I was the girl in this article until I read this book, "Getting to I do" by Dr. Pat Allen? It breaks it down in simple terms of what is masculine and what is feminine. Yin and Yang. What you want and what you do not want. Anyone who relates to this article needs to understand why before they can accept love and cherishing from another. If I only had learned this early in life I would have definitely saved myself a lot of loneliness and grief. Now that I am happily married, Seeing myself in your article helped me to realize how very far I have come. (Thankfully)

  29. Thanks so much for reading and commenting Julie. Keep learning, keep loving. xo

  30. Thanks so much for this response Anelia. And thanks for reading!

  31. Sweet Meghan, you knew who you really were all along. All reading does–whether you read a book or an article–is open our minds and hearts up a little to another perspective. 🙂 Thanks so much for your kind words. xo

  32. Wow, thank you so much Tati. And don't worry, I don't think I could stop if I tried. 😉 xoxo

  33. Thank you for reading!

  34. I'm honored to have been seen as a part of your voice Alyssa. xo

  35. Thank you Lana. I get the whole extrovert/introvert thing. It's so hard to grapple with two worlds like that. I hope you can find it in you to soften a little in certain places, so that the inner and outer worlds melt together and become your peace. xo

  36. Thank you for reading Tanya. xo

  37. Thanks Shirley. <3

  38. I'm so glad you feel understood, a little less alone, perhaps. Thank you Joanne.

  39. Thank you so much for sharing a glimpse of your journey. That is truly inspiring.

  40. Sabrina Fan says:

    thk u. my mum tells me everyday tt i'm screwed. until i read this and realize tt im not alone.

  41. Anon says:

    Or, find a girl who isn't jaded and damaged.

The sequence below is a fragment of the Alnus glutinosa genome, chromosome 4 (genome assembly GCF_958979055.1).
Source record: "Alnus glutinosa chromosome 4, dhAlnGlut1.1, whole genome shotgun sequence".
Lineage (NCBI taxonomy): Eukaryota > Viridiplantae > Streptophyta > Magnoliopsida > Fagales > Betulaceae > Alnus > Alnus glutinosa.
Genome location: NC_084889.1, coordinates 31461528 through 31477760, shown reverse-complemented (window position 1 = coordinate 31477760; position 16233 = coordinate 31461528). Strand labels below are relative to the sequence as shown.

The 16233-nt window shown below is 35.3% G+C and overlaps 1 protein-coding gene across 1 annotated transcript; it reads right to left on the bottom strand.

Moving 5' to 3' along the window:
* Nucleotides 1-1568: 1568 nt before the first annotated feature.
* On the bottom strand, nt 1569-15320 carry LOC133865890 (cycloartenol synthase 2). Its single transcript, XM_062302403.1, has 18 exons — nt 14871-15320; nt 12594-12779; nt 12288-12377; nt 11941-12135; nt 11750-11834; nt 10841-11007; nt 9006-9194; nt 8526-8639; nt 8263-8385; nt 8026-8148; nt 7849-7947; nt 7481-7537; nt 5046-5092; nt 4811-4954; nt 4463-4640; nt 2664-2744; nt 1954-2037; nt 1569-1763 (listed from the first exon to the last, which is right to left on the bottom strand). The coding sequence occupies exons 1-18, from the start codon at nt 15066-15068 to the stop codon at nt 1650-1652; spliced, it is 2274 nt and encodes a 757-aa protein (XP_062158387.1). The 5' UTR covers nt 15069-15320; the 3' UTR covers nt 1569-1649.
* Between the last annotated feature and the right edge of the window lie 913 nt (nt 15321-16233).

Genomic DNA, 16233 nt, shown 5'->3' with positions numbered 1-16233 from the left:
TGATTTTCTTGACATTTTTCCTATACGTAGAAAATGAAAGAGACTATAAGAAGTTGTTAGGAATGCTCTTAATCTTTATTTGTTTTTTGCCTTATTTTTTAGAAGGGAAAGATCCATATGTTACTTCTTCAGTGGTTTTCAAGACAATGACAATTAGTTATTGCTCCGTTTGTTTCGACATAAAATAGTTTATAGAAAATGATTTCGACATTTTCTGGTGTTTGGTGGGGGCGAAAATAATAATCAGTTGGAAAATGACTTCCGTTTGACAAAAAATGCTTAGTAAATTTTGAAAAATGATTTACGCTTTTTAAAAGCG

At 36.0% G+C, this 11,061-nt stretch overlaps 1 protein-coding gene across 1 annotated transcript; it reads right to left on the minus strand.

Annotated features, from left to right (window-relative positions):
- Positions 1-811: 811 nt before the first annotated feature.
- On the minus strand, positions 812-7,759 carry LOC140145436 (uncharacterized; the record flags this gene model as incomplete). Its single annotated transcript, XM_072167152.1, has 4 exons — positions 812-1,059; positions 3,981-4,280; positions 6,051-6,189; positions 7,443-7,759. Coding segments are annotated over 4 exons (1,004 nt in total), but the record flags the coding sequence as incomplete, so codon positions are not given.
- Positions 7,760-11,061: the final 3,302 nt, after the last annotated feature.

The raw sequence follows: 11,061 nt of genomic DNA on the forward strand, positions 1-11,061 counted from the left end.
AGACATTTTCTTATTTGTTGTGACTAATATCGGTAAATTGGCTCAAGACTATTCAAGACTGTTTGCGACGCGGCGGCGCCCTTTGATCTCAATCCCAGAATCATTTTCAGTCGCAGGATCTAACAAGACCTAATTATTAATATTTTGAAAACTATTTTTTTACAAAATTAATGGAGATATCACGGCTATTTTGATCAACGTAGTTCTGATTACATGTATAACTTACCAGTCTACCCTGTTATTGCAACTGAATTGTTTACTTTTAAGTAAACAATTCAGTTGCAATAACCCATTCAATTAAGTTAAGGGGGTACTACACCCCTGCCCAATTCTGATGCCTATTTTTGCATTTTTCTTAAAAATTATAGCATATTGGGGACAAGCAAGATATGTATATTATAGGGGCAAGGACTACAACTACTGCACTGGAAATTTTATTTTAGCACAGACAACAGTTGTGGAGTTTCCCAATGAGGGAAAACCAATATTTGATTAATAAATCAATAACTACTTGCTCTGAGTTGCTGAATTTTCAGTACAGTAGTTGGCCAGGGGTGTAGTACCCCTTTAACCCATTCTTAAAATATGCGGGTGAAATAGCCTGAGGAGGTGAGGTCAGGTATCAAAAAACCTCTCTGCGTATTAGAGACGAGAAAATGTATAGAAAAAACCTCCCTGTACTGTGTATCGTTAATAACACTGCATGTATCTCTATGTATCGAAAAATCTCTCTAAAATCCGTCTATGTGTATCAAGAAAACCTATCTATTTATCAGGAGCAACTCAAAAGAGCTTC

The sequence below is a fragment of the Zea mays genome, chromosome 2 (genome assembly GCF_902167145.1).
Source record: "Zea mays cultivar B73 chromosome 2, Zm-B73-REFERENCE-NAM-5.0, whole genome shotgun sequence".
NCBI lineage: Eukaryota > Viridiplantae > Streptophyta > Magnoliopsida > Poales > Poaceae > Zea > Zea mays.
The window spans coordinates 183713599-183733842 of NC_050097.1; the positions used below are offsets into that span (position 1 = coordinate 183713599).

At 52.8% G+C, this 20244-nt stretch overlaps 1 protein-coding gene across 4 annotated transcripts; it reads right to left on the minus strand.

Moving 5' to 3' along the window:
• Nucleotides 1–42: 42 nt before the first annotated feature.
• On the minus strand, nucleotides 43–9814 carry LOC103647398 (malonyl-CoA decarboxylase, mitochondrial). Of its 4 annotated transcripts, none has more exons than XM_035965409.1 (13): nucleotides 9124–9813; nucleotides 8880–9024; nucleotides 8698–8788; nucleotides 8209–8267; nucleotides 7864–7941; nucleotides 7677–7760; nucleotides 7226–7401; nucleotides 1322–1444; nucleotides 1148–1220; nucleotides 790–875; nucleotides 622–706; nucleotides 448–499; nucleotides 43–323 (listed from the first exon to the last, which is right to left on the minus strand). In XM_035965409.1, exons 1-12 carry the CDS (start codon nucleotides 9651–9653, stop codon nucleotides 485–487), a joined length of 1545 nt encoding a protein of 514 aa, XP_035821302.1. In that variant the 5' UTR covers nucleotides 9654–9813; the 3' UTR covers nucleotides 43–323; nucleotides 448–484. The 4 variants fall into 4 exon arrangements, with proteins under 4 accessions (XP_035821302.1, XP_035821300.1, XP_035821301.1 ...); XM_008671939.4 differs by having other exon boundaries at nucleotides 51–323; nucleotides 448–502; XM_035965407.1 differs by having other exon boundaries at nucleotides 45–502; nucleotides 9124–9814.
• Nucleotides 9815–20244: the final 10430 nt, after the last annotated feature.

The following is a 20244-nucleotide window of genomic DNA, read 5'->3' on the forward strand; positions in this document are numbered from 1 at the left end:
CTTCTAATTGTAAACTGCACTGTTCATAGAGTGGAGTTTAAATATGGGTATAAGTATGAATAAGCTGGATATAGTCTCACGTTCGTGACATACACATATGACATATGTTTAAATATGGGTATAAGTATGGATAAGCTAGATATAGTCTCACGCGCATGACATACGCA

42. Ok-she-was-right says:

    So my girlfriend sent me this article. When I saw the title I was kind of like, “meh-yeah-whatever-girls”, this will be another load of crap. After reading it, however, I feel like I completely understand her now haha. A good article and it helps me understand my ‘miss independent’ a lot better. This is her to a ‘T’. Tough, strong-willed and absolutely needs her alone time. I always knew she was worth the trouble, but didn’t know exactly how to deal with it (cue the girly aww’s). Thank you for the help, even though she sent me the article for a gentle slap in the face. Thanks again.

  43. brian says:

    So, my girlfriend's friend sent me this article and said "do this, do all of this and you'll win".

    When I recieved it, I'll be honest, I saw the title and was like, "meh-whatever-girls". Then I read it, and I'll admit it, her friend was right. This is my girlfriend to an absolute 'T'. A strong-willed, tough, just all around awesome girl who just needs her alone time. I've always known she was worth the trouble (cue the aww's), but didn't understand why. This certainly helps me understand my miss independent, so thank you. And, I'm sure she's thanking in some way also.

  44. dai says:

    For a long time I’ve searched for an answer to 2 questions on my mind. This has just answered them both And showed me exactly where I was going wrong. Thank you

  45. Fion says:

    Thank you for writing this, the very essence of my living.

  46. Never alone, never totally screwed. xo

  47. If that's what you would prefer Anon, then I respect that. But I believe you love who you love. xo